Getting the walks under control was a key for Cisnero in 2020, but they were up in a small sample size this spring. Can he sustain a low walk rate for a 162-game season? That will be the X-factor.

RP Daniel Norris

2020 stats: 3.25 ERA (2.87 FIP), 1.157 WHIP, 28 K, 7 BB in 27.2 innings.

Spring training stats: 4.35 ERA, 1.355 WHIP, 12 K, 4 BB in 10.1 innings.

Projected role: Versatile reliever

Just because Norris didn’t become a top-of-the-rotation starter like his prospect pedigree suggested doesn’t mean he isn’t valuable to the Tigers.

Ever since they moved him out of the traditional starter’s role late in 2019, Norris has been one of the most effective pitchers on the roster. Now that he’s moved from opener to reliever, his stuff plays up, and his strikeout rate is rising.

RP Derek Holland

2020 stats: 6.86 ERA (6.14 FIP), 1.402 WHIP, 45 K, 15 BB in 40.2 innings.

Spring training stats: 0.00 ERA, 0.750 WHIP, 16 K, 1 BB in 9.1 innings.

Projected role: Versatile reliever

The Tigers probably didn’t expect to take Holland north to start April. He took that decision out of their hands this spring.

Featuring a revamped fastball and nasty off-speed stuff in shorter outings, Holland blew through opposing hitters all month, striking out 16 in 9.1 scoreless innings. Nobody expected this kind of dominance, but if it carries over into the regular season, the Tigers might really have a valuable asset.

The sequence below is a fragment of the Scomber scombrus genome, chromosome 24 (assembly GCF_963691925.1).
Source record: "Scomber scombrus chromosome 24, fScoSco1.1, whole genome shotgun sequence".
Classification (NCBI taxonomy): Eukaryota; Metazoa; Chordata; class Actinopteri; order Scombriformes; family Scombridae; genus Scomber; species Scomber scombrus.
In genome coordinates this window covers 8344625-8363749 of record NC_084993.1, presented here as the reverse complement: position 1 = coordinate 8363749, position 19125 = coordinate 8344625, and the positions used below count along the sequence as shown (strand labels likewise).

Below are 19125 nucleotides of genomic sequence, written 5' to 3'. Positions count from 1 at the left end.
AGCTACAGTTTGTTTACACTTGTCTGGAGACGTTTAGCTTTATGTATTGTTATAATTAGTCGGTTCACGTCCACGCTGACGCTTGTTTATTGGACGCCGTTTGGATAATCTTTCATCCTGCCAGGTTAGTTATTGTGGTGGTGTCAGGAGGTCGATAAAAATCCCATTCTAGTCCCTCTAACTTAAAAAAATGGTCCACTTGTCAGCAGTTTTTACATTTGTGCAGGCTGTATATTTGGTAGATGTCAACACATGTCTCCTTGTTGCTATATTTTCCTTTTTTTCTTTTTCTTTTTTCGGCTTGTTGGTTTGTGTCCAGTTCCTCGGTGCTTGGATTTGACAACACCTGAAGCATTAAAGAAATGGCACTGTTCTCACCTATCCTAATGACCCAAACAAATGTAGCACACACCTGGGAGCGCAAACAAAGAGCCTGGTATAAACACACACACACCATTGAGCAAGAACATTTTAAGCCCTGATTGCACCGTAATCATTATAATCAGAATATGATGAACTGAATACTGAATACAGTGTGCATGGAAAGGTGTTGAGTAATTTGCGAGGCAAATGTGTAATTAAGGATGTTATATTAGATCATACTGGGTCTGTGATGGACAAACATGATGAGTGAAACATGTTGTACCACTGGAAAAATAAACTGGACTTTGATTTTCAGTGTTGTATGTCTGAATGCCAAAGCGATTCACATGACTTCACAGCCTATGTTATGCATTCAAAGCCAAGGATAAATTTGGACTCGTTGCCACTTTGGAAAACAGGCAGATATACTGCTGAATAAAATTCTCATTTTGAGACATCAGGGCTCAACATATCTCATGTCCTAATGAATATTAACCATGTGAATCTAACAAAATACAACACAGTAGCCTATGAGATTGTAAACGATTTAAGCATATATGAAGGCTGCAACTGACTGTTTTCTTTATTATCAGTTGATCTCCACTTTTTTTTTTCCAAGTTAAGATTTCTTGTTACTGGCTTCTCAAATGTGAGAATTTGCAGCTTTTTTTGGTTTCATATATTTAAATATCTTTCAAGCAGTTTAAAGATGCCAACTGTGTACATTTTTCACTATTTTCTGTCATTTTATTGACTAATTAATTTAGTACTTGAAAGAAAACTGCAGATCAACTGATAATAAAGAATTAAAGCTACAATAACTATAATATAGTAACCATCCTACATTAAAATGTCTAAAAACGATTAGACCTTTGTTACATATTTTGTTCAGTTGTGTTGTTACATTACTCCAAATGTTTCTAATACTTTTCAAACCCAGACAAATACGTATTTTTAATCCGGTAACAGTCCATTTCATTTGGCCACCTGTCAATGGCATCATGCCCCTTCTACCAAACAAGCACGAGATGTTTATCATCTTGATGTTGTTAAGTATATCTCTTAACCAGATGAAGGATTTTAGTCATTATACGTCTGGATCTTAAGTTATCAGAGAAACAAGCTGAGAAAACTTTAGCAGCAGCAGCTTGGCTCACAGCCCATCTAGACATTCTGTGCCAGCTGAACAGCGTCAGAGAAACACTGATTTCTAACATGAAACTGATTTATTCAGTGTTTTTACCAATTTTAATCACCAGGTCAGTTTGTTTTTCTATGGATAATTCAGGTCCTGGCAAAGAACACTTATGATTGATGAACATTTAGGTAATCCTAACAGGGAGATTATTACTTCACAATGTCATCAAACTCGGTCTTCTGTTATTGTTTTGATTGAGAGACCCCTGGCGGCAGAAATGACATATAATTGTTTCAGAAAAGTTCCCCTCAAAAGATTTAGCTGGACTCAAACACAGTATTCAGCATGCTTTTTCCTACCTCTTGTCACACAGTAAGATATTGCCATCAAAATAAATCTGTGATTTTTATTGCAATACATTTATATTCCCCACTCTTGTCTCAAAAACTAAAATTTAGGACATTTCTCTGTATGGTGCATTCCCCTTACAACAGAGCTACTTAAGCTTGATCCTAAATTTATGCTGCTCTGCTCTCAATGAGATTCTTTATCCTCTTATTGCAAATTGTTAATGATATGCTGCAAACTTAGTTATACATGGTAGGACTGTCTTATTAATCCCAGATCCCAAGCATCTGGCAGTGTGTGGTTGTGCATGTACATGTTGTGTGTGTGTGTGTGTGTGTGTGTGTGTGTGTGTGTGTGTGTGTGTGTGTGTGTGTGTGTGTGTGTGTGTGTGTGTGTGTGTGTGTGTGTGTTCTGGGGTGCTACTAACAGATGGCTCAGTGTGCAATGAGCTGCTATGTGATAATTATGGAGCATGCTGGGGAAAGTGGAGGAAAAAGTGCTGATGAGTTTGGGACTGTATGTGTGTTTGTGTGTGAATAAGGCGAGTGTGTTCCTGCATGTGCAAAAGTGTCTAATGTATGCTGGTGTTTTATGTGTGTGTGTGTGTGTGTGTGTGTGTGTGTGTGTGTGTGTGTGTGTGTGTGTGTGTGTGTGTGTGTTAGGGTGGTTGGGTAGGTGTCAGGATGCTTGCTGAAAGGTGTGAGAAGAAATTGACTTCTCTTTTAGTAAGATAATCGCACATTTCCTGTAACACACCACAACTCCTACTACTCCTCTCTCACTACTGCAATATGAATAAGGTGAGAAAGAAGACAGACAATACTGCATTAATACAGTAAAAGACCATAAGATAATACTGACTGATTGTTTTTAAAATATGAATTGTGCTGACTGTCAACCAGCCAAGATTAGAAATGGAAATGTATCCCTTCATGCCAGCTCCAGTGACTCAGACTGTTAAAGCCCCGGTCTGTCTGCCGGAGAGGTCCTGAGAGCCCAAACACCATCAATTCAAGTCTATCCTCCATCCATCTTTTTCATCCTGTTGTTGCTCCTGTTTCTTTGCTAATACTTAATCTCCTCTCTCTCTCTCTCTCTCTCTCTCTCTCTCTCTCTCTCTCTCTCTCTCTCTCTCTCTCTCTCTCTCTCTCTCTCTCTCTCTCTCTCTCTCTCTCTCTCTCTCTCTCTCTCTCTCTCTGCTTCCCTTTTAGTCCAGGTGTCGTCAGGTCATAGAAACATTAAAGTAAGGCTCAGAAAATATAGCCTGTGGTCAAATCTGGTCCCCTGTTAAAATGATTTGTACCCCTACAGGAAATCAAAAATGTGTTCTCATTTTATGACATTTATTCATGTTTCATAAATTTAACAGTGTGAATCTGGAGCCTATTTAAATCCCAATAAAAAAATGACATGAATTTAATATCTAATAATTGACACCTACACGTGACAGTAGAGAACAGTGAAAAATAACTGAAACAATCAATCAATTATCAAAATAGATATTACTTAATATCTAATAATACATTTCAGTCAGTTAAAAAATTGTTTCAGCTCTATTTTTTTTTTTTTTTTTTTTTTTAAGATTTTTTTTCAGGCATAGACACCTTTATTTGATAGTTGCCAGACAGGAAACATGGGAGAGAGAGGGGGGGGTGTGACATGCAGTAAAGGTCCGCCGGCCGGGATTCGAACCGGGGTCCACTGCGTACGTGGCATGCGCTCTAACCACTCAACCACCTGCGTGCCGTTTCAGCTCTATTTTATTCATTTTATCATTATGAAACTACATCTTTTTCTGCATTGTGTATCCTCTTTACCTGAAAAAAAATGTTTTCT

RP Buck Farmer

2020 stats: 3.80 ERA (4.41 FIP), 1.172 WHIP, 14 K, 5 BB in 21.1 innings.

Spring training stats: 12.79 ERA, 2.211 WHIP, 5 K, 5 BB in 6.1 innings.

Projected role: Middle-inning relief

The strikeout rate plummeted for Farmer in 2020, and even though it was a shorter season, it’s cause for concern.

Soto, Cisnero and others have seemingly passed Farmer in the high-leverage pecking order. A difficult spring didn’t help. He’ll need to recapture his swing-and-miss stuff from 2019 to secure a bigger role.

RP Tyler Alexander

2020 stats: 3.96 ERA (5.26 FIP), 1.321 WHIP, 34 K, 9 BB in 36.1 innings.

Spring training stats: 3.46, 1.000 WHIP, 10 K, 1 BB in 13 innings.

Projected role: Long reliever

When the Tigers need to bridge the gap between starters and the bullpen because Skubal or Mize only lasted a few innings, Alexander will be the guy.

He’s not overpowering, but Alexander can keep the Tigers in games and eat innings.

RP Bryan Garcia

2020 stats: 1.66 ERA (3.61 FIP), 1.292 WHIP, 12 K, 10 BB in 21.2 innings.

Spring training stats: 4.26 ERA, 2.053 WHIP, 6 K, 5 BB in 6.1 innings.

Projected role: Late-inning relief

Will he start the season where he ended 2020, as the primary closer? Garcia’s strikeout and walk rates were both concerning despite his strong surface numbers last year. Those issues didn’t appear to be fixed in the spring, either.

The Tigers drafted Garcia as a possible closer of the future, so it’s nice that he’s already risen to that level. Now we’ll see if he can hold onto the job.

RP Michael Fulmer

2020 stats: 8.78 ERA (6.91 FIP), 2.060 WHIP, 20 K, 12 BB in 27.2 innings.

Spring training stats: 7.62 ERA, 1.538 WHIP, 13 K, 6 BB in 13 innings.

Projected role: Long relief

It was impossible for the Tigers to keep Fulmer in the starting rotation after 2020 and this spring. Now he’ll have to try to carve out a role in the bullpen.

There were signs late in the spring that Fulmer could be a valuable reliever, but the strikeout and walk rates just weren’t at a level sustainable for a starting pitcher.